All right, we’re now back on the grid, at Rob’s family’s cottage on the Devil’s river.
So I will now recount yesterday’s adventure.
For those of you who are just joining us this summer, you need to know about our history on Thunder Bay. We encountered our first storm making the same run we made yesterday. A series of rather stupid events led to us being stuck at the marina in Alpena. We finally left, only to run aground by Thunder Bay island. (Here is a slightly more detailed narrative of the same story.) After more stupidity from the marina, who was now doing the repairs, we finally left Thunder Bay Labor Day Weekend, where we motored through weather influenced by a hurricane that had come North.
So, this is where yesterday’s story begins, with us approaching this adversary once again…
A freighter in the distance, as we left Harrisville
The engine had been doing well, for the first two hours, when it started stalling again. We drifted while Rob worked on the fuel lines again. He suspected vapor lock and left the side locker open to vent it. In order to see both the compass and our surroundings, I stood at the tiller, enjoying the rather pleasant weather.
At once, a cold, bone-chilling wind blew over. In the distance, we saw two islands. We were approaching Thunder Bay.
This year, we would go around, rather than between the islands. Most of the islands–and the shorelines–of Thunder Bay are surrounded by boulders. The depths will look good on the chart, but these rocks will come up out of nowhere. Last summer gave us a less cavalier attitude and a greater respect for these rocks that have sunk numerous ships.
Just as we passed the islands, the engine quit again. It was time to change course, so the wind would be to our side. We would sail as we executed the precise navigation that Thunder Bay requires. Rob looked up from his chart and grinned at me.
“Can you hold 300?” he asked.
For a moment, it was an easy, “Christopher Cross” sail, as we call it (referencing the pop song from the ’80’s). I remarked that it was much easier to hold 300 without a broken tiller. We were flying the genoa but not the main.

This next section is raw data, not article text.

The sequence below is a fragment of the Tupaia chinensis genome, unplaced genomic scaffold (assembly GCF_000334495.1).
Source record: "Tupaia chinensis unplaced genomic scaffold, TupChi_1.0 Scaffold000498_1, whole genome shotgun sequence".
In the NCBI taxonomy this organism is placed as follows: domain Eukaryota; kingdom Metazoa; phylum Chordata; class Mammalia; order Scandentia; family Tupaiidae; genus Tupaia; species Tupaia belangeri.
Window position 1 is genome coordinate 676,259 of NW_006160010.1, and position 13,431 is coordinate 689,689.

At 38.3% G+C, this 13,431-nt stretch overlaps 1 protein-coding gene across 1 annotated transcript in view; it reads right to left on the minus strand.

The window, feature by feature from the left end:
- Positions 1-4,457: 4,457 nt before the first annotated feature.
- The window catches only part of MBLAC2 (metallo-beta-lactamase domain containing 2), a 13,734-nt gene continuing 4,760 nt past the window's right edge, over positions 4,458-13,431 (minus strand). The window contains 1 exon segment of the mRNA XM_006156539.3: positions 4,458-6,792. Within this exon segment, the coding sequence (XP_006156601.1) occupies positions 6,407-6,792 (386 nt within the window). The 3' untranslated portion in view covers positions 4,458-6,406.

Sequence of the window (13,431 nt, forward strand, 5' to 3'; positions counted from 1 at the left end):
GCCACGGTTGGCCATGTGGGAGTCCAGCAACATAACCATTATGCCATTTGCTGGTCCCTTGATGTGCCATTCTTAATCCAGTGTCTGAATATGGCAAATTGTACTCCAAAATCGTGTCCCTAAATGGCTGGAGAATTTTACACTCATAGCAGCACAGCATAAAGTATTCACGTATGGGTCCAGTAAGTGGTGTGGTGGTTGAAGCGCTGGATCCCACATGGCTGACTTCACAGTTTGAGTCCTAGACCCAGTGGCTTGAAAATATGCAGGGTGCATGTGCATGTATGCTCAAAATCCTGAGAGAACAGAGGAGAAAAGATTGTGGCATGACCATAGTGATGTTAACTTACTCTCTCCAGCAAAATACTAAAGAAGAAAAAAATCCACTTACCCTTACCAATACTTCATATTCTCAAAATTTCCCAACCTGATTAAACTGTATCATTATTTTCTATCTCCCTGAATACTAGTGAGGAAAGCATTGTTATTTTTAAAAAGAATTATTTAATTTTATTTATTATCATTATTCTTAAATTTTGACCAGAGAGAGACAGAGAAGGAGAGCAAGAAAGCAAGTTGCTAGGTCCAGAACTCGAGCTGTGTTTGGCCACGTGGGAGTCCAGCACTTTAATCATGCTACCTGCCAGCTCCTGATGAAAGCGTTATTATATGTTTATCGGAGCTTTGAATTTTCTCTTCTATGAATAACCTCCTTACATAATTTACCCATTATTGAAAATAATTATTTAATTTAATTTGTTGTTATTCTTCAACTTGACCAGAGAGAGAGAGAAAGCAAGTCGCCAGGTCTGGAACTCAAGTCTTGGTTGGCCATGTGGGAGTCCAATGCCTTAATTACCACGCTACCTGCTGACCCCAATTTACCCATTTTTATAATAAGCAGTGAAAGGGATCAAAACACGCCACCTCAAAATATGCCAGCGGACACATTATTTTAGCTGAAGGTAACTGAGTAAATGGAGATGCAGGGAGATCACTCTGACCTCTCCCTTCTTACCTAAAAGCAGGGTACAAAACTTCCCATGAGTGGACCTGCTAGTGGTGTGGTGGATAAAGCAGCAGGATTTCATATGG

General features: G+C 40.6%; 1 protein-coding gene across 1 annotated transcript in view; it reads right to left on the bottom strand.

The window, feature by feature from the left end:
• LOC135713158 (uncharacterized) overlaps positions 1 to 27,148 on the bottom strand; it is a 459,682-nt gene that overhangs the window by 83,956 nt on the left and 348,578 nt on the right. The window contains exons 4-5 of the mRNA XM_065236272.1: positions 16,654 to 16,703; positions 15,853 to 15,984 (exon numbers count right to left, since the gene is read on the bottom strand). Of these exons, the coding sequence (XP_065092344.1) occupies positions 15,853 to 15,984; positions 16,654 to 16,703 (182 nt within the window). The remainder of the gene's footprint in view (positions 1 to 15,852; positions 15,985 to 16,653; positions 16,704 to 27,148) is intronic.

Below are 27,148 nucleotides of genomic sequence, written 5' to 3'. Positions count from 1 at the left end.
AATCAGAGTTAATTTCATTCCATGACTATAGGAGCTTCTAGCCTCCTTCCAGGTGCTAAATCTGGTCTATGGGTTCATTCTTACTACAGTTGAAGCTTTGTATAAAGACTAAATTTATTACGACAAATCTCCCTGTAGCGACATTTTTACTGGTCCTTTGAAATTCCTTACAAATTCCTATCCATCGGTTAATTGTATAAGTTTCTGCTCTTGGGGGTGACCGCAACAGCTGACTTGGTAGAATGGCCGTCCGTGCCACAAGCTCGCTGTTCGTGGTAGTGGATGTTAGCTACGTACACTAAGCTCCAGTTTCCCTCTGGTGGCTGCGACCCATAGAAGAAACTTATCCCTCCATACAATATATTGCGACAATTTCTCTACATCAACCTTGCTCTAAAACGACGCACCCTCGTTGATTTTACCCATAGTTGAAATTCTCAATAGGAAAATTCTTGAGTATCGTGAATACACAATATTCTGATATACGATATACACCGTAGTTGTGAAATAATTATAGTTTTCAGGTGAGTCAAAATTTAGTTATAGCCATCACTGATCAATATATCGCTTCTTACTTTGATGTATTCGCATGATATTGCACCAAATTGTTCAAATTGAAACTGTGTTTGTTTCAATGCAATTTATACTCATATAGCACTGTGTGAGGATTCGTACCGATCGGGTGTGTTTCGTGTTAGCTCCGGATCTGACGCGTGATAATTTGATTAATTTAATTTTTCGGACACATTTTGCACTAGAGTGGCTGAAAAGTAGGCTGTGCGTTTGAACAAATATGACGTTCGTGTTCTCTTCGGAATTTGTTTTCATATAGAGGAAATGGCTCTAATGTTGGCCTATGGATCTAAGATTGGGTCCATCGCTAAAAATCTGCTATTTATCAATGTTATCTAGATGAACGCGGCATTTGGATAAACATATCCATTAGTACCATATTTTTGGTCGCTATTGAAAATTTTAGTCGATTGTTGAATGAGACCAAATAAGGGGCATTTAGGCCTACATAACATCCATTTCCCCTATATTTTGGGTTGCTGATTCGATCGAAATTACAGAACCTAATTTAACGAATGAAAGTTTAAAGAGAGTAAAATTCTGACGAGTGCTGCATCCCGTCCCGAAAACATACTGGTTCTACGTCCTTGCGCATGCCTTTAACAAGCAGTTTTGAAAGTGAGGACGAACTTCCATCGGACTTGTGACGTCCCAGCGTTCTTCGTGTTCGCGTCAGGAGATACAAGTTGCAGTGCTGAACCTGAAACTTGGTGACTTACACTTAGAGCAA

At once, the wind picked up so that it was hard to maintain the course. After letting out the sail, which didn’t help, Rob decided to switch to the working jib. As soon as the genoa was released, I had no navigational control over the boat, so I could not point it into the wind. He raised the sail, in water that was becoming increasingly rough, with rollers rocking the boat (and making a mess out of the cabin). First, the jib sheets became entangled in the moped (attached to the port side of the boat). When we freed it, the clip that held the line to the sail failed. We were in a crazy wind, hitting rollers to the side, with the jib flopping uselessly ahead of us.
Rob climbed on top again, but he was unable to reach the corner of the sail. I tried to point us into the wind, to no avail. Finally, I tried to engine, which hadn’t been starting. By some miracle it started, and I motored us into the wind, where Rob could attach the clip.
I killed the engine and we sailed well. Rob raised the main, and we were making good time.
Then I saw, dead ahead, trees in the water.
It was Scarecrow Island, completely surrounded by a rocky reef. We needed to pull a tack, to get away from it. In order to be able to tack, we needed to gain enough speed to turn the boat, when we were temporarily out of the wind.
And speed wasn’t happening. The wind died completely.
Through gritted teeth, Rob said, “We’re not running aground!” and started the engine. It ran just long enough to get us a safe distance from the island.
Then, we sailed, making about 2-3 knots, in a barely-there wind. We regretted lowering the genoa. That island was still next to us. I gave it a wide berth.
Our destination, still far away
Alpena, in the distance
Reluctantly, we decided to fly the genoa again. Rob climbed on top, and I could hold the course with the main while he made the switch in light wind. The wind then stopped completely.
Then the magic began…
We sailed in on a perfect beam reach, surpassing hull speed. We came in north of the family property, then sailed downwind, under main only so we would reduce our speed, to the beach, where we set anchor.
Scarecrow Island, off our stern (finally!)
Time to celebrate–we’re in Moonraker’s new home port!
We spent last night at anchor, to make sure they were well set before we came ashore. Now we’re getting settled in at the house. We will spend June here, doing some repairs and upgrades to the boat (like getting a new fuel pump!). Sometime near the end of the month, we will round marker 13 one more time and sail to Presque Isle, then into Lake Michigan.
Also, it is out of respect, not due to superstition that I have changed the name of this post category. The Lakes are not to be defeated, and we won’t presume to say that we will or have already done that.